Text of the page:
To Vote or Not To Vote? – that is not the only question.
It’s an interesting thing ‘legal ages’. Society world wide is a bit inconsistent when it comes to young people and the ages of readiness to do things, but in general (at least from a New Zealand perspective) the idea is the law tries to offer protection and a lot of the time it works. We have some legal ages in NZ that are ‘loosely’ enforced such as the drinking age and age of consent for sex. By loose I mean it’s possible that some young people will enter into either of these activities before they reach the legal age or after – or even never at all. Voting is quite different. There is no sneaking around that one, its 18 through and through.
It got me wondering how those High School students of voting age this year make sense of the world of politics. It’s curious how bullying, back stabbing, name calling etc are frowned upon in schools yet seem to be almost essential qualities for politics, at least that’s how it appears to me. Figuring out which political party you might vote for is in many ways like dating. Political parties parade their policies to attract voters and if you are a first time voter they will be courting you ‘hard out’. But what about your parents? Do they have a preference of who you should be ‘with’? It’s a conundrum for many to the point where it might seem like an arranged marriage as though your party vote represents a form of faith, passed down generation to generation. It is a form of relationship and it can be hard to ‘come out’ as something other than what family or friends expect you to be. Dinner time conversations every three years could get incredibly tense at times I imagine in some households.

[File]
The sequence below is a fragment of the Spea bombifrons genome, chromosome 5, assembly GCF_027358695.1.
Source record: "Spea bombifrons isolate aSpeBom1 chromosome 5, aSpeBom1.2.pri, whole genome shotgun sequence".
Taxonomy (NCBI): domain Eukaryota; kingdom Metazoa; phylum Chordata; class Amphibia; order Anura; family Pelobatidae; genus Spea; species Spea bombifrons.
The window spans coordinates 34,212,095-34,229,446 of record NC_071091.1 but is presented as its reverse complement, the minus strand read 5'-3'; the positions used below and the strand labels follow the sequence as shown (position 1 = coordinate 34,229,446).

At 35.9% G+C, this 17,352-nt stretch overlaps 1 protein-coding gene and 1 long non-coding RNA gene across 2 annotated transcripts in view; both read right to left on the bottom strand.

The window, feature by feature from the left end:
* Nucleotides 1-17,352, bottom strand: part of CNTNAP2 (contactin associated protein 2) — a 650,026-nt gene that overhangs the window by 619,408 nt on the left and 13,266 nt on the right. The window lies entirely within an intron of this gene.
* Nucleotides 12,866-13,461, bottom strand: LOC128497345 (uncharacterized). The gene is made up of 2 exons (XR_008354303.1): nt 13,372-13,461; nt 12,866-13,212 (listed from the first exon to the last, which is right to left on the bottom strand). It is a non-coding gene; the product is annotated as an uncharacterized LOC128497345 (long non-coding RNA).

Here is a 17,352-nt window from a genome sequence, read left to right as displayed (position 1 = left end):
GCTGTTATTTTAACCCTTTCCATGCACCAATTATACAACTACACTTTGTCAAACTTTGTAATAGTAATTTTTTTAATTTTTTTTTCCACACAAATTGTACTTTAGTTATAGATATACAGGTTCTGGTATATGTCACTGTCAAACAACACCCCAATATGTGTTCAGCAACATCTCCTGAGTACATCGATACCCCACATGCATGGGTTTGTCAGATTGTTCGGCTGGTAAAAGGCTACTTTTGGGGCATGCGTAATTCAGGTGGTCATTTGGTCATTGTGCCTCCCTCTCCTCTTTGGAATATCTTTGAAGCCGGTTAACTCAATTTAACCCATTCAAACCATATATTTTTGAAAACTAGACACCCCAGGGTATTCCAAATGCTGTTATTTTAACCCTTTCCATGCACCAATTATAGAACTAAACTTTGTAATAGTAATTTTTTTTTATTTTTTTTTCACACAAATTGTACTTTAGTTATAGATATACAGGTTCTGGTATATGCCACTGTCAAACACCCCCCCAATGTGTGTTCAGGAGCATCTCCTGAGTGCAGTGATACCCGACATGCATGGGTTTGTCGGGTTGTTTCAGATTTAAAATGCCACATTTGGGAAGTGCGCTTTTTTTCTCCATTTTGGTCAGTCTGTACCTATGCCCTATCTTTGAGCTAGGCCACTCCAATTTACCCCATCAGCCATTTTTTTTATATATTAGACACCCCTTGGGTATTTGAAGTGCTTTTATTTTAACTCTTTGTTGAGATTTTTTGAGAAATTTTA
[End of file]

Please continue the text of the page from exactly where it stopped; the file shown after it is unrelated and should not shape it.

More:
But it’s ok, because at the end of the day it’s just you behind the card board box wall and a pen. You and you alone cast that vote or not vote. Whatever you tell others will be a matter of politics, and we all know that what people say and do might not always be the same thing.